But in wars between Western or Westernized powers on the one hand and technically backward peoples on the other, it was not superiority of numbers that necessarily brought success. Indeed, it is the point of V.G. Kiernan’s lively and elegant study of the military side of nineteenth- and twentieth-century imperialism that Western armies, however small, won. The best-known exceptions are the battles of Isandhlwana, in 1879, when the Zulus beat a British brigade that had mislaid its ammunition, and Adowa, in 1896, when an Ethiopian feudal host beat an Italian army that had not believed that their enemy would attack on a saint’s day.

But generally the backward were beaten no matter what their numerical superiority. After industrialism had taken hold, the explanation lay in simple firepower (“Whatever happens we have got / the Maxim gun and they have not”). But before that, when East and West often met on technically equal terms, the West still won because of qualities not simply of discipline but of a sort of cold ruthlessness which Asians and Africans rarely had. It was only when a truly military people, like the Sikhs, who also had access to Western technology, were challenged to open battle that the outcome was seriously in doubt. Professor Kiernan has a high regard for Sikhs. Indeed, for a committed Marxist, he has a high regard for imperial soldiers in general, even when they fight for the oppressor side. In an epilogue which would not be reprinted in Marxism Today, he advances the entirely Kiplingesque idea that the losses inflicted on black and yellow in the course of their subjection to the imperial will were as nothing compared to those they suffered at the hands of indigenous power-mongers; and that, in the long run, imperialism was a necessary prelude to self-liberation.

Is there anything in these two studies of the military side of imperialism, one particular, one general, that bears out the purpose of Professors Gilpin’s and Smith’s books: to provide an all-purpose theory of imperialism? Smith, it is true, sets himself the limits of defining the pattern of imperialism in British and American history since 1815. But his purpose is to find an eclectic theory, and this is shared by Professor Gilpin. How do they differ? First of all in what they mean by imperialism: Professor Smith offers definitions so catch-all that almost any country, except perhaps Andorra and Iceland, might be arraigned on the charge if he so chose (though he abjures any “moralistic” element in his attitude). Politically, he says, imperialism exists “when a weaker people cannot act… [on] fundamental domestic or foreign concerns for fear of foreign reprisals” too strong to resist. Economically, it exists “when the local division of labor and the corresponding class relations of the weaker people can be demonstrated to have originated or to be sustained by external forces to such a degree that, failing these foreign connections, the local socioeconomic structure could not survive.” Phew! No wonder almost anyone can shout imperialism whenever he thinks the gibe might hurt. Women might shout it at men, children at adults, southerners at northerners—in both Britain and America—Brooklyn at Manhattan, Brixton at Westminister. As a result, Professor Smith’s earnest comparative analysis of imperialism here and there, earlier and late, provokes both assent and dissent almost indifferently.

If we are to be galvanized to any interest in the subject, the imperialism we are asked to confront must be much redder in tooth and claw than that. Professor Gilpin’s is. He is not shocked, as Smith appears to be, by the perception that sovereignty is a highly variable quantity, whatever the lip service international organizations pay to it. He has no difficulty in seeing that some states, being richer or stronger than others, will place a higher value on their own sovereignty and what is due to it than they do on that of their weaker neighbors. But he still seems to find it both novel and slightly shocking that the medium through which such values are translated is that of war. He disclaims any belief in a fundamental shift in the character of international relationships over the millennia, seeing Thucydides’ Peloponnesian War as a statement of state practice as valid today as it was when written.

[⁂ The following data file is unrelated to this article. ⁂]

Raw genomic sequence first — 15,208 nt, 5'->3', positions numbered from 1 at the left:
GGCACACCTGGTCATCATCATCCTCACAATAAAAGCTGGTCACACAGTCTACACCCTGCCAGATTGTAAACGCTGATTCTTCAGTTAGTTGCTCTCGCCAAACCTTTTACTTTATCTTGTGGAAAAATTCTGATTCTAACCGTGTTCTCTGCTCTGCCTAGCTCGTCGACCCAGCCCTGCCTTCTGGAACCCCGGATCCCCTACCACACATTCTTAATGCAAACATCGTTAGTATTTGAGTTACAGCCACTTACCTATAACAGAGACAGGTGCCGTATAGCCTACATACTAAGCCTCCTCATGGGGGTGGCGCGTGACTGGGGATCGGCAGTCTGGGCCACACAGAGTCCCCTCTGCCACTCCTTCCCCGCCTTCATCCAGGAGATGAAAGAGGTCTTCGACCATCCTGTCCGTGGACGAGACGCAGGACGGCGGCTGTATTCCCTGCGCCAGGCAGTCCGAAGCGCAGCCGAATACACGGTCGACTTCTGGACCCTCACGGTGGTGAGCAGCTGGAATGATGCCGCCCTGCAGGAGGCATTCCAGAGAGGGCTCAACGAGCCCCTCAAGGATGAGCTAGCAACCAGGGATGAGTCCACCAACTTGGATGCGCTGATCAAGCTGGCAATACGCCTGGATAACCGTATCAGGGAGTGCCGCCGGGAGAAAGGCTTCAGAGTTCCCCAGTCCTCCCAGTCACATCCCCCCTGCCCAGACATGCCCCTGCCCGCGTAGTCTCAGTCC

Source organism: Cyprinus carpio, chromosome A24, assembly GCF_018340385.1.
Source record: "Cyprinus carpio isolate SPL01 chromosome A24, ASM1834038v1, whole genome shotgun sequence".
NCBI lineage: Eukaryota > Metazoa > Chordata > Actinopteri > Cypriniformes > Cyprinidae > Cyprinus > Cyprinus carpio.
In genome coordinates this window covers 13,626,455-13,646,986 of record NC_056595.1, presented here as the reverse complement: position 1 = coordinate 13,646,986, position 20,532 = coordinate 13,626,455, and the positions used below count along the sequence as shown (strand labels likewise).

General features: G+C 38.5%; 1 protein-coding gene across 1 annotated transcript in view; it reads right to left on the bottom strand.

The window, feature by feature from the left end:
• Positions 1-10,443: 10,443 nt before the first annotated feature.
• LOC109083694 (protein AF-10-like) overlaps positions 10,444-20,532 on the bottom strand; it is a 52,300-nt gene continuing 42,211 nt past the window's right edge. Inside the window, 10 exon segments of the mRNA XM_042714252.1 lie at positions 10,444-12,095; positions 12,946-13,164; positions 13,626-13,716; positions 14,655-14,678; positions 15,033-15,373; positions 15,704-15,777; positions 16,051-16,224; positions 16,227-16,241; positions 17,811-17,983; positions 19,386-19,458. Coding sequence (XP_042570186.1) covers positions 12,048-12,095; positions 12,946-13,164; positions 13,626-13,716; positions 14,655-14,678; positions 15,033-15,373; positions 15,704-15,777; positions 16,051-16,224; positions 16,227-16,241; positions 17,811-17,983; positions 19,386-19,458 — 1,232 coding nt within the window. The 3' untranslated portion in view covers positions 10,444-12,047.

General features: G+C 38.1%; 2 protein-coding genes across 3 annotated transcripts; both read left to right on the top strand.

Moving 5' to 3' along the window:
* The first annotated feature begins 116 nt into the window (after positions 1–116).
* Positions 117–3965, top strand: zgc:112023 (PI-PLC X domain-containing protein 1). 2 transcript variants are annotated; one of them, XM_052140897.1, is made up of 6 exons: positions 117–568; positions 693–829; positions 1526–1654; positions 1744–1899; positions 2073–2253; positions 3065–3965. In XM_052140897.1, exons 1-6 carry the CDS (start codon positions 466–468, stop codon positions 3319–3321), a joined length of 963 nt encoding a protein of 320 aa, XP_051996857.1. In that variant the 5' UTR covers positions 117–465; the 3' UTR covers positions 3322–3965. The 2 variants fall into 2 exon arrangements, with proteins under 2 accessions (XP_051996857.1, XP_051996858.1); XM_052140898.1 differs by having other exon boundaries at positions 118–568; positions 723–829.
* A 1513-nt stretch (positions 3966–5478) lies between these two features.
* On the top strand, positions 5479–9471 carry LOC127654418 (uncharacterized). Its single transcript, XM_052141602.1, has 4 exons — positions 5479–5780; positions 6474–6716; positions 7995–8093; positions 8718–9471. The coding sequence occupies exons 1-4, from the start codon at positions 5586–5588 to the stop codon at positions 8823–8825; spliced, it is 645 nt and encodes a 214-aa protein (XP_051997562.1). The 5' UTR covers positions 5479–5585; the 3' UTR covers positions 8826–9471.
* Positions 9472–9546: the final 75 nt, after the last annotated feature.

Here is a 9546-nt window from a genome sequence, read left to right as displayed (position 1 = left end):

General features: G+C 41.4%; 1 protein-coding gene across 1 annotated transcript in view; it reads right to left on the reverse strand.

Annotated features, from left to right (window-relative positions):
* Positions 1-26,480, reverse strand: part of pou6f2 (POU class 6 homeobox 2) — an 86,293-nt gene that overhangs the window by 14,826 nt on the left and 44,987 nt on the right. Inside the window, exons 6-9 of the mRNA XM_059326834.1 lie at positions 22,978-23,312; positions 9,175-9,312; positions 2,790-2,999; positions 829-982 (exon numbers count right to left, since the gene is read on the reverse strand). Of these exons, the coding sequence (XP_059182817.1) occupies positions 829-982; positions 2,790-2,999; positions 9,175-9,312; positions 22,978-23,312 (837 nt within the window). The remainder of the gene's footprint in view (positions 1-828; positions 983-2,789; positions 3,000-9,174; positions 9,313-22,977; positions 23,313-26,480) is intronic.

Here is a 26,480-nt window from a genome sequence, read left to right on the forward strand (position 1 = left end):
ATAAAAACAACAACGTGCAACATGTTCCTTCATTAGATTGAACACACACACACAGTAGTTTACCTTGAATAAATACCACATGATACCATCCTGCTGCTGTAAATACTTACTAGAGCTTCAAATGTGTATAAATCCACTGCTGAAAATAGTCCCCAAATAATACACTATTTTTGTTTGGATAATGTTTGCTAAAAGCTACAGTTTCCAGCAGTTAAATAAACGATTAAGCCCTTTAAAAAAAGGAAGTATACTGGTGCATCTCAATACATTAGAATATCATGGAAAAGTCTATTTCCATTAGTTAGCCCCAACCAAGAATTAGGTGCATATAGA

But all that he really offers is neat categories for the message he perceives in it; that waxing states will wage war to increase their power as it profits them to do so; waning states will fight to hold what they have, but only when inescapably challenged. The real point of his book seems to be to remind his superacademic colleagues in the world of international theory (an artery of intellectual anemia at the best of times) that armies and combat deserve study equally with foreign offices and trade imbalances, and that blood is the price of admiralty today as it has ever been.

This brings us back to the question of whether imperialism is coming back into fashion. The Falklands campaign has given some people a nasty shock, and not just General Galtieri and his friends. What Mrs. Thatcher’s resolve seemed to say is that there is a limit to what the developed nations, however high-minded, will put up with from the less developed, particularly when the latter choose to flex their muscles for purely nationalistic reasons. The misleading impression conveyed by the founding of the United Nations in 1945 and the granting of independence to so many excolonies in the immediate aftermath was that all sovereign states were equal, had the right and freedom to behave identically, and would be punished for overstepping the limits of good behavior by collective international sanction. What the late Seventies and early Eighties imply, by contrast, is that there is a world-wide system of local pecking orders, understood in a visceral way by all, and that those who peck where custom does not welcome them had better have sharp beaks.

It is the merit of Willmott’s and Kiernan’s studies that they take it for granted that the world is one of hierarchies, moral or economic or both, and are concerned chiefly to demonstrate such hierarchies at work. Gilpin and Smith are really doing something different: ridding themselves in public of the academic hypocrisies that shield professors—though that does not matter—but presumably also their students, which does matter, from a realistic view of how the world works.

This Issue

September 23, 1982